They have also been very carefully guiding the group through a process to figure out those kinds of boring but vital details that are necessary to establish the union as a formal organization. In November, they had a founding AGM at which they passed a constitution and by-laws that had been developed collectively over the course of the previous six months. They also hosted workshops by tenant organizers from across North America to build capacity and skills.
What exactly the organization will look like on the ground in another year will depend on what the members want moving forward. But Kell and Neil are clear that their vision includes building the group's capacity to engage in more bread-and-butter fights at the level of individual buildings, mobilizing the membership to put pressure on city hall and on the provincial legislature to enact reforms. Ultimately they want to lay the groundwork for the more audacious kinds of direct action interventions that have been so powerful for tenants in other jursidictions in recent years, whether that is the major rent strike won by tenants in the Parkdale neighbourhood of Toronto in 2017, or the use of direct action to block evictions in various cities in the United States.
Image: Modified from an image used with permission of the Vancouver Tenants Union.
Talking Radical Radio brings you grassroots voices from across Canada, giving you the chance to hear many different people that are facing many different struggles talk about what they do, why they do it, and how they do it, in the belief that such listening is a crucial step in strengthening all of our efforts to change the world. To learn more about the show check out its website here. You can also follow them on FaceBook or Twitter, or contact firstname.lastname@example.org to join our weekly email update list.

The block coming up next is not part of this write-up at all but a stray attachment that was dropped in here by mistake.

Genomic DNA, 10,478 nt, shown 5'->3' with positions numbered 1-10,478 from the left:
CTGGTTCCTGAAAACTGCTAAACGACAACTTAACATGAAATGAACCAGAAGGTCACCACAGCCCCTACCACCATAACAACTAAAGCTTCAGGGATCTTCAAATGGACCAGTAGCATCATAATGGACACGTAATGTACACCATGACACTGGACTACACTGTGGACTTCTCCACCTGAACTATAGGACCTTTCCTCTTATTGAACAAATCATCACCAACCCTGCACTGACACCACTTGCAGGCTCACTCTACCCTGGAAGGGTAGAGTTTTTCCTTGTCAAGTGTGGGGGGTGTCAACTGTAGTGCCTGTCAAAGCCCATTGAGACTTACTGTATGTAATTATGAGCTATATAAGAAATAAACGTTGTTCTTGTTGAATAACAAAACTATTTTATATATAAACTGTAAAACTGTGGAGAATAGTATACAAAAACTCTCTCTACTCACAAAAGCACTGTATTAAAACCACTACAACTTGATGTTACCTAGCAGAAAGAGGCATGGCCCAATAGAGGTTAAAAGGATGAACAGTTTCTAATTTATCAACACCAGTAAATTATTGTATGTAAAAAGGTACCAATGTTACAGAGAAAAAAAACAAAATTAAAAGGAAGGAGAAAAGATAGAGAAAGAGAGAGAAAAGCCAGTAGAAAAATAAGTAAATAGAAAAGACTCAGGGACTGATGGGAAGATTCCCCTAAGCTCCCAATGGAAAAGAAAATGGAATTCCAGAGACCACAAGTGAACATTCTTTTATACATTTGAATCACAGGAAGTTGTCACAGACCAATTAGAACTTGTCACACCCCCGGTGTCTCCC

Talking Radical Radio is brought to you by Scott Neigh, a writer, media producer, and activist based in Hamilton (formerly Sudbury), Ontario, and the author of two books examining Canadian history through the stories of activists.
Like this podcast? rabble is reader/listener supported journalism.
Thank you for reading this story…
More people are reading rabble.ca than ever and unlike many news organizations, we have never put up a paywall – at rabble we’ve always believed in making our reporting and analysis free to all, while striving to make it sustainable as well. Media isn’t free to produce. rabble’s total budget is likely less than what big corporate media spend on photocopying (we kid you not!) and we do not have any major foundation, sponsor or angel investor. Our main supporters are people and organizations -- like you. This is why we need your help. You are what keep us sustainable.
rabble.ca has staked its existence on you. We live or die on community support -- your support! We get hundreds of thousands of visitors and we believe in them. We believe in you. We believe people will put in what they can for the greater good. We call that sustainable.
So what is the easy answer for us? Depend on a community of visitors who care passionately about media that amplifies the voices of people struggling for change and justice. It really is that simple. When the people who visit rabble care enough to contribute a bit then it works for everyone.
And so we’re asking you if you could make a donation, right now, to help us carry forward on our mission. Make a donation today.